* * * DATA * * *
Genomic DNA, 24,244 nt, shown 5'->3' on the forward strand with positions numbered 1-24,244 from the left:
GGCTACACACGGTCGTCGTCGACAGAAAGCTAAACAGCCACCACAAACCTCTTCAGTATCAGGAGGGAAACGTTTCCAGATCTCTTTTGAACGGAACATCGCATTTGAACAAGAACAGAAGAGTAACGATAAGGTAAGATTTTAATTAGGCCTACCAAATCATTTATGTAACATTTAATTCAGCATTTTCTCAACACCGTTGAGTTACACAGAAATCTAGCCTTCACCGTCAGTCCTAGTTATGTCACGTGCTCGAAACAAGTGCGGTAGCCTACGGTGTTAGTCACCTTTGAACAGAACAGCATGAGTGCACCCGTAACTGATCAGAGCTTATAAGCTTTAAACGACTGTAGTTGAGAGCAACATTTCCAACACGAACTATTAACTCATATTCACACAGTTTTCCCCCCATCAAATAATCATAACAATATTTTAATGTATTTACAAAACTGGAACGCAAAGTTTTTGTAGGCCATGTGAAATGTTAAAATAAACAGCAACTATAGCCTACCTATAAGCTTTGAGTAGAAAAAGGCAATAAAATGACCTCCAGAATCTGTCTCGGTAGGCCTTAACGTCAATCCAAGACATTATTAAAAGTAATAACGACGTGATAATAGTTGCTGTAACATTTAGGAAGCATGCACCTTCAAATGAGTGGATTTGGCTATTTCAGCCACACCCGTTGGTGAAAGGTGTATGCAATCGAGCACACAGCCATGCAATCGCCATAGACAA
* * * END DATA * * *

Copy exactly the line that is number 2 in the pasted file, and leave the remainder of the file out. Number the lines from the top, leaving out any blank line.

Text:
GGCTACACACGGTCGTCGTCGACAGAAAGCTAAACAGCCACCACAAACCTCTTCAGTATCAGGAGGGAAACGTTTCCAGATCTCTTTTGAACGGAACATCGCATTTGAACAAGAACAGAAGAGTAACGATAAGGTAAGATTTTAATTAGGCCTACCAAATCATTTATGTAACATTTAATTCAGCATTTTCTCAACACCGTTGAGTTACACAGAAATCTAGCCTTCACCGTCAGTCCTAGTTATGTCACGTGCTCGAAACAAGTGCGGTAGCCTACGGTGTTAGTCACCTTTGAACAGAACAGCATGAGTGCACCCGTAACTGATCAGAGCTTATAAGCTTTAAACGACTGTAGTTGAGAGCAACATTTCCAACACGAACTATTAACTCATATTCACACAGTTTTCCCCCCATCAAATAATCATAACAATATTTTAATGTATTTACAAAACTGGAACGCAAAGTTTTTGTAGGCCATGTGAAATGTTAAAATAAACAGCAACTATAGCCTACCTATAAGCTTTGAGTAGAAAAAGGCAATAAAATGACCTCCAGAATCTGTCTCGGTAGGCCTTAACGTCAATCCAAGACATTATTAAAAGTAATAACGACGTGATAATAGTTGCTGTAACATTTAGGAAGCATGCACCTTCAAATGAGTGGATTTGGCTATTTCAGCCACACCCGTTGGTGAAAGGTGTATGCAATCGAGCACACAGCCATGCAATCGCCATAGACAA